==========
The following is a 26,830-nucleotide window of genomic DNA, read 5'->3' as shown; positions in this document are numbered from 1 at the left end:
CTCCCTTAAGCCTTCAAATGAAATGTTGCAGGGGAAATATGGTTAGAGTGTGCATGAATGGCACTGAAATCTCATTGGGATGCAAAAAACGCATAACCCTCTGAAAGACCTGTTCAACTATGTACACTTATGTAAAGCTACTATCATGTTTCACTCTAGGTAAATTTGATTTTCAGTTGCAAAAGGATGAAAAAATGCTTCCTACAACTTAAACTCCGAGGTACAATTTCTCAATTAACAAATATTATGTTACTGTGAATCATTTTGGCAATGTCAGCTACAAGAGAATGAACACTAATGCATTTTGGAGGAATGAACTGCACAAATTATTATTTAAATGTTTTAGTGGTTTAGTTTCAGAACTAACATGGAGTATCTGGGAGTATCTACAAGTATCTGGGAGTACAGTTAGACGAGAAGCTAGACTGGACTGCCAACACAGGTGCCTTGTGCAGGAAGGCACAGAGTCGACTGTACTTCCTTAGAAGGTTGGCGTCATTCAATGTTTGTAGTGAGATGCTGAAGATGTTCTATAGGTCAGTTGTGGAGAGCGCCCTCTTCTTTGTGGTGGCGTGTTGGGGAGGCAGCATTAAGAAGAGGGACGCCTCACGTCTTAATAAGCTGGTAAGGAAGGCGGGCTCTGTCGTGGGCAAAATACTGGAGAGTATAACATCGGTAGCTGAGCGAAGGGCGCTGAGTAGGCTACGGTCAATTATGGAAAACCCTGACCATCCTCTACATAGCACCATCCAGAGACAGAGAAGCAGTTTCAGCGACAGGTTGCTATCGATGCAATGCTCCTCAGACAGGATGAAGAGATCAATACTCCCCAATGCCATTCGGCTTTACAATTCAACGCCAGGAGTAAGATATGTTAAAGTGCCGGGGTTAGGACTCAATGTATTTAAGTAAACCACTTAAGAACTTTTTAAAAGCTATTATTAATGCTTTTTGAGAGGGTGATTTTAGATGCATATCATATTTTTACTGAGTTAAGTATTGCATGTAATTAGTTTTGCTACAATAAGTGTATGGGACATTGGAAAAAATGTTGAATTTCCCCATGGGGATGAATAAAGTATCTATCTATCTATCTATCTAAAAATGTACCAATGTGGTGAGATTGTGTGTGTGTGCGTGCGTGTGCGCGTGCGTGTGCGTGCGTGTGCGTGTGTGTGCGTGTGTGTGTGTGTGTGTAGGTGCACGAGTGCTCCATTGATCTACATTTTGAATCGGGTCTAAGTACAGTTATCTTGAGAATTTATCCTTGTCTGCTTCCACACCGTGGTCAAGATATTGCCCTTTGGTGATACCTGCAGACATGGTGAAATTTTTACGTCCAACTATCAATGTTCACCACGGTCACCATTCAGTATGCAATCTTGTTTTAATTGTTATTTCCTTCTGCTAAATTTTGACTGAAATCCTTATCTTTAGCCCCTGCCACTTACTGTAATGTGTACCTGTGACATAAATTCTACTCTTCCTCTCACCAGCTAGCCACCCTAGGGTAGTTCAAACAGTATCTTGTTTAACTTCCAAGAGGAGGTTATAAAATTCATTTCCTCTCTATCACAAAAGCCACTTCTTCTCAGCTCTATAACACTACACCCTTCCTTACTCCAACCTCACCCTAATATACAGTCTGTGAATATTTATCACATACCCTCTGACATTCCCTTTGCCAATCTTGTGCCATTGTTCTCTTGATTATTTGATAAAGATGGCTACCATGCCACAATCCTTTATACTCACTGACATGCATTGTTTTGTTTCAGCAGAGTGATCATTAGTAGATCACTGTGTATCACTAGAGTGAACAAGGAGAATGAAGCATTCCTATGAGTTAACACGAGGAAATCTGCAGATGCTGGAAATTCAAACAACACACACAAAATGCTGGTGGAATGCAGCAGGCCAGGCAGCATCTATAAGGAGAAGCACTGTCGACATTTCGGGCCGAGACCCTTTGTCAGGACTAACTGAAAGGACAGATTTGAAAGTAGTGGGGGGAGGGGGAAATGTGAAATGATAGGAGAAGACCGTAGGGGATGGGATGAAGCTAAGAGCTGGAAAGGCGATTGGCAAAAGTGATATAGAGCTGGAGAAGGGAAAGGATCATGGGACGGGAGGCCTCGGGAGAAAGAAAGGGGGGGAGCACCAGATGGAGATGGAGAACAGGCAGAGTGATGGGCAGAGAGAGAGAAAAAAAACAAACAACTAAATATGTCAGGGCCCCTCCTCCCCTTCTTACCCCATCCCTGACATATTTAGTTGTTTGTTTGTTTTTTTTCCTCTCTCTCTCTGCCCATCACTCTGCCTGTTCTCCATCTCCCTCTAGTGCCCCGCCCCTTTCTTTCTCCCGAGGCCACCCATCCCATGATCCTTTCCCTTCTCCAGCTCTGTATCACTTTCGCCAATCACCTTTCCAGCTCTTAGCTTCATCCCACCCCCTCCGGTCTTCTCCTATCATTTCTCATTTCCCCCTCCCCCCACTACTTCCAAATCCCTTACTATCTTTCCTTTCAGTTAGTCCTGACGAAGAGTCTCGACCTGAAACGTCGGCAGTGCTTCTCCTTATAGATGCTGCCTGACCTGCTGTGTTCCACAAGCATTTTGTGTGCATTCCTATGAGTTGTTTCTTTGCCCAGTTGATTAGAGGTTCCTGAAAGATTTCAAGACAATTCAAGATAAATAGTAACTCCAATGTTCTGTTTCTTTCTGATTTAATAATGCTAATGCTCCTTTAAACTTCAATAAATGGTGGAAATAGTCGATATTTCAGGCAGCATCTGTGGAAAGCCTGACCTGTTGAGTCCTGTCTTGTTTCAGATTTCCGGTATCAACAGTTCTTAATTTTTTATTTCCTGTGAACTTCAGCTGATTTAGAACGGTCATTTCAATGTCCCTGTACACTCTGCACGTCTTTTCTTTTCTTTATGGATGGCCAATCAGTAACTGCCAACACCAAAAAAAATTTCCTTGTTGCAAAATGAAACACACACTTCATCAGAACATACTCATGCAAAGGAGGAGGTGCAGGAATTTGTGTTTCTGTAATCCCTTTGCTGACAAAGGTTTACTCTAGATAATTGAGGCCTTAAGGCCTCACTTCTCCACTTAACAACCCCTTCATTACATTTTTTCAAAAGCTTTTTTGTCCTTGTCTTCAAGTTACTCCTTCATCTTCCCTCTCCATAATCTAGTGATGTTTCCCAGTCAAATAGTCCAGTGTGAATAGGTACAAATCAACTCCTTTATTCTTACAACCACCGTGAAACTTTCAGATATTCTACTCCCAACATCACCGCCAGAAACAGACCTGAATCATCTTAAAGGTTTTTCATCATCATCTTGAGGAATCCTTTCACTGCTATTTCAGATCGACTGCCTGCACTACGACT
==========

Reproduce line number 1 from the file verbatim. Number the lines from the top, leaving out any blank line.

The following is a 26,830-nucleotide window of genomic DNA, read 5'->3' as shown; positions in this document are numbered from 1 at the left end: